NEW YORK (Reuters) - JPMorgan Chase & Co’s possible $11 billion settlement of government mortgage probes has been complicated by a dispute with the Federal Deposit Insurance Corp over responsibility for losses at the former Washington Mutual Inc, said people familiar with the matter.
The dispute, between the largest U.S. bank and the FDIC, could leave the federal agency on the hook for billions the bank is expected to pay as part of the settlement and substantially reduce the amount of the penalty JPMorgan actually pays to the government, some analysts said.
JPMorgan is seeking a “global” settlement of federal and state mortgage-related probes that could involve a payment of $7 billion in cash plus $4 billion for consumers, according to other people familiar with negotiations.
Last week, Chief Executive Jamie Dimon met with U.S. Attorney General Eric Holder to discuss a possible global settlement, and a source said the broad outlines could be reached any day. JPMorgan is also in talks with the U.S. Securities and Exchange Commission, the U.S. Department of Housing and Urban Development and the New York Attorney General’s office.
JPMorgan, which acquired Washington Mutual from the FDIC for $1.9 billion at the height of the financial crisis, has disputed its responsibility to cover losses incurred by investors on the failed thrift’s mortgage securities.
The bank has said in corporate filings and court proceedings in recent years that its liability is limited when it comes to reimbursing investors who lost money on Washington Mutual mortgage-backed securities.
The FDIC is disputing the matter in court.
Some fear the FDIC, under pressure from the Justice Department to join a global settlement, might agree to assume liability, a move that would effectively force another government agency to absorb billions of dollars in losses.
Spokesmen for both JPMorgan Chase and the FDIC declined comment. A Justice Department spokeswoman was not immediately available for comment.
“If the FDIC were to indemnify JPM as part of the government deal, it would likely reduce the rumored $11 billion by about $3.5 billion,” said Joshua Rosner, managing director of Graham Fisher, an independent research consultancy. “That would be an absurd outcome.”
An indemnification, Rosner said, would put JPMorgan’s losses back on the FDIC, five years’ after JPMorgan and the FDIC claimed that the transaction came at no cost to the FDIC.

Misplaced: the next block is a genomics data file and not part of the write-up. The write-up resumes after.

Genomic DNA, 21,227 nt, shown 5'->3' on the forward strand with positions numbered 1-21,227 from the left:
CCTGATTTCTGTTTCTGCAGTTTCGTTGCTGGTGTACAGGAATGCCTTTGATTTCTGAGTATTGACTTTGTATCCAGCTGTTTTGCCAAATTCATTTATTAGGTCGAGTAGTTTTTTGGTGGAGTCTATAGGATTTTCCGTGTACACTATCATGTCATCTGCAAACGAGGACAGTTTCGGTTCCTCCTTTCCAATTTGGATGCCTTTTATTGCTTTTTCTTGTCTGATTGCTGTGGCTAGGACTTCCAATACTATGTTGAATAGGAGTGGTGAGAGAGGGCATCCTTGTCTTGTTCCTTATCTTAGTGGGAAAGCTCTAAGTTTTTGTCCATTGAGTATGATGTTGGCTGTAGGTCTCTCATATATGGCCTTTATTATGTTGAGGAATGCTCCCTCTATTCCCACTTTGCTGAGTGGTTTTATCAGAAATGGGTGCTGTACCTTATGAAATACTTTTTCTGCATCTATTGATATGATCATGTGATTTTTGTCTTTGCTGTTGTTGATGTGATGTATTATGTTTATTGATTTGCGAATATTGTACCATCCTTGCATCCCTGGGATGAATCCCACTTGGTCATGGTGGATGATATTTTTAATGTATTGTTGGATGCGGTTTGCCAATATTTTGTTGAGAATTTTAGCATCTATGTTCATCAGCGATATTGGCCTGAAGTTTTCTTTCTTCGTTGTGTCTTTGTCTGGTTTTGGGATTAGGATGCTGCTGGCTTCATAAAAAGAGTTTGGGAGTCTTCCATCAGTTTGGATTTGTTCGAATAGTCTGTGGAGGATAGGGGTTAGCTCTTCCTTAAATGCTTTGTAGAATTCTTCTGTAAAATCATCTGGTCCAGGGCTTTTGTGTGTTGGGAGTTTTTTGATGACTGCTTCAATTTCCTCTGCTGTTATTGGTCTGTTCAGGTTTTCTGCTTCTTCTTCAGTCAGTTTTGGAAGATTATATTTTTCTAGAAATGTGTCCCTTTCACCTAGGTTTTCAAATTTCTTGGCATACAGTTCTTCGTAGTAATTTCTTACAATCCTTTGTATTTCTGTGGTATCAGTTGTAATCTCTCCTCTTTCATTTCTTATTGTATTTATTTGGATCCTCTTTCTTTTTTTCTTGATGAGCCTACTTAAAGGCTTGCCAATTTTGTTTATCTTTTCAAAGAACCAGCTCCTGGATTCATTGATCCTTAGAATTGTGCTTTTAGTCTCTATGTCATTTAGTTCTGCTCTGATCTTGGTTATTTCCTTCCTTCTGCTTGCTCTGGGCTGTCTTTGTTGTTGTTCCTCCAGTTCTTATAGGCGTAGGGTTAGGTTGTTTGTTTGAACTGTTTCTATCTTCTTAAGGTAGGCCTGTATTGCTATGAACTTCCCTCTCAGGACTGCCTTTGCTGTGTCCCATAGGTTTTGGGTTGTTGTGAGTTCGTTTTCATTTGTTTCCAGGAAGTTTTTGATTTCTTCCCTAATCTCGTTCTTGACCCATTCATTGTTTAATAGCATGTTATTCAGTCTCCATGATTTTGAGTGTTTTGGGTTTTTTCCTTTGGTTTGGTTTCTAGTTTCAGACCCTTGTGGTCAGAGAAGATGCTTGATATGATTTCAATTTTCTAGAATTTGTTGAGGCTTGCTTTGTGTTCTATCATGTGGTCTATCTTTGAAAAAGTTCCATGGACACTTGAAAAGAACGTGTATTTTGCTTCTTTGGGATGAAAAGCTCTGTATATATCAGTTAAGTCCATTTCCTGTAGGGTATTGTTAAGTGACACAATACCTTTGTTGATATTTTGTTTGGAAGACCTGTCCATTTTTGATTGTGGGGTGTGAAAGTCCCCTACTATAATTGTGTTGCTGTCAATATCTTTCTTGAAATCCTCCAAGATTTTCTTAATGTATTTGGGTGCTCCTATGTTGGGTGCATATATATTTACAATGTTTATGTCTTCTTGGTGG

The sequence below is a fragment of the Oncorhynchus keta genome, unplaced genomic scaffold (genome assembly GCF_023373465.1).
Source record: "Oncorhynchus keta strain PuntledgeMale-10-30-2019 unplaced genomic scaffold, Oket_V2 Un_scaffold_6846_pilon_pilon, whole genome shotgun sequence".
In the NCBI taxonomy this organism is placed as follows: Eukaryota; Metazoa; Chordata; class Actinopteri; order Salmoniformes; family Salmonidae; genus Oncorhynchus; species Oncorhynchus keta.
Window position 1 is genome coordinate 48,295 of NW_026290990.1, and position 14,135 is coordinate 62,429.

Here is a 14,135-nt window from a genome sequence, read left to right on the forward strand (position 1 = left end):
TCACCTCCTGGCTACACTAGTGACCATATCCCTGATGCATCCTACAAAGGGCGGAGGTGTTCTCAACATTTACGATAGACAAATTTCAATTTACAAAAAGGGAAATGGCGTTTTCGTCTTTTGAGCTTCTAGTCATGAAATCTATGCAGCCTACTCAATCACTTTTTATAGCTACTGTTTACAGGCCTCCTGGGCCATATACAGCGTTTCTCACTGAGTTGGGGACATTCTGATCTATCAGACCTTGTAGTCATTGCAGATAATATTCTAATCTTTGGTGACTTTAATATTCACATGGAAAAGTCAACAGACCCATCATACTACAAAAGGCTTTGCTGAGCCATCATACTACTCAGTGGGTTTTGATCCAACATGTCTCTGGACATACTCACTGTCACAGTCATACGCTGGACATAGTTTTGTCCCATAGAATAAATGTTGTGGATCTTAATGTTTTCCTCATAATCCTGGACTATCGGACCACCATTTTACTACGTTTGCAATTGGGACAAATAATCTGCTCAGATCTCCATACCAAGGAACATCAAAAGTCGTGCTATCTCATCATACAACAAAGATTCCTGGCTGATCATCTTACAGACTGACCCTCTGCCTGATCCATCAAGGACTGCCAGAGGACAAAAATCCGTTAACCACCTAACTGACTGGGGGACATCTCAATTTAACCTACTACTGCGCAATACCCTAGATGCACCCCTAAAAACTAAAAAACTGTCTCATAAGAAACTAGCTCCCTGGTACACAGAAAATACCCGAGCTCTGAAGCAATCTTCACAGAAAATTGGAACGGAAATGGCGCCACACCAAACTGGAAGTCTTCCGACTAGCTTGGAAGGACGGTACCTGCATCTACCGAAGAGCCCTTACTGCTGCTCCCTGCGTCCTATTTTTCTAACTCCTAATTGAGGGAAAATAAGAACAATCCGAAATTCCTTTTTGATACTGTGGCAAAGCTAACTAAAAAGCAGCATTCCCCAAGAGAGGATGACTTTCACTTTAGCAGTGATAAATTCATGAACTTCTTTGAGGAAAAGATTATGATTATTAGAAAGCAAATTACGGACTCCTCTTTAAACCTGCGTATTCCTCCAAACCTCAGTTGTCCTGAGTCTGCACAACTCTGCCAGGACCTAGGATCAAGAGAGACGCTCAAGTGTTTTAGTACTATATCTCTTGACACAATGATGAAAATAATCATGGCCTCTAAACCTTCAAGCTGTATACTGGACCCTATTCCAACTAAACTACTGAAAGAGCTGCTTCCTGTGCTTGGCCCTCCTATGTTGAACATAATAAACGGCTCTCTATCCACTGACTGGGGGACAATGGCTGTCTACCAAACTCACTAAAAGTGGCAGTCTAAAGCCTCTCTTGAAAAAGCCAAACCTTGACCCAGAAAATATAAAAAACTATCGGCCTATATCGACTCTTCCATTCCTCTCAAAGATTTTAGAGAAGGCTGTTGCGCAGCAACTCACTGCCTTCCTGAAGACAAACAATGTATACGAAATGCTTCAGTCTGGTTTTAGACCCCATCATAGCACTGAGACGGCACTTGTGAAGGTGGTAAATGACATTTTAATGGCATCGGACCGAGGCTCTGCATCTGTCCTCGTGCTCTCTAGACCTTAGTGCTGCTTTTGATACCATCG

Rosner estimates that an indemnification deal for JPMorgan would force the FDIC to assume $3.5 billion in claims against JPMorgan by the Federal Housing Finance Agency over Washington Mutual mortgage securities. Sources have said the FHFA claims against Washington Mutual are part of the global settlement negotiations.
John McDonald, a senior analyst at Bernstein Research, said in a research report the issue may be tough to resolve, because the agreement JPMorgan signed with the FDIC when it bought Washington Mutual does not specify which party - JPMorgan or the FDIC - is responsible for Washington Mutual’s alleged breaches of representations and warranties in securitization agreements.
The FHFA sued JPMorgan in September 2011, accusing the bank of misleading Fannie Mae and Freddie Mac in their purchase of billions of dollars’ worth of risky mortgage securities.
The regulator said JPMorgan falsely represented that the mortgages underlying the securities met underwriting standards. The securities were sponsored or underwritten by the bank, or two other companies it acquired, Bear Stearns Cos and Washington Mutual Bank.
The dispute has played out in a 2009 lawsuit filed by Deutsche Bank National Trust Co. claiming $6 billion to $10 billion in damages from Washington Mutual’s alleged breach of representations and warranties in mortgages pooled into securities.
The FDIC has claimed it should be dismissed from the lawsuit and Deutsche Bank’s claims should be against JPMorgan.
Additional reporting by David Henry and Jonathan Stempel; Editing by Bob Burgdorfer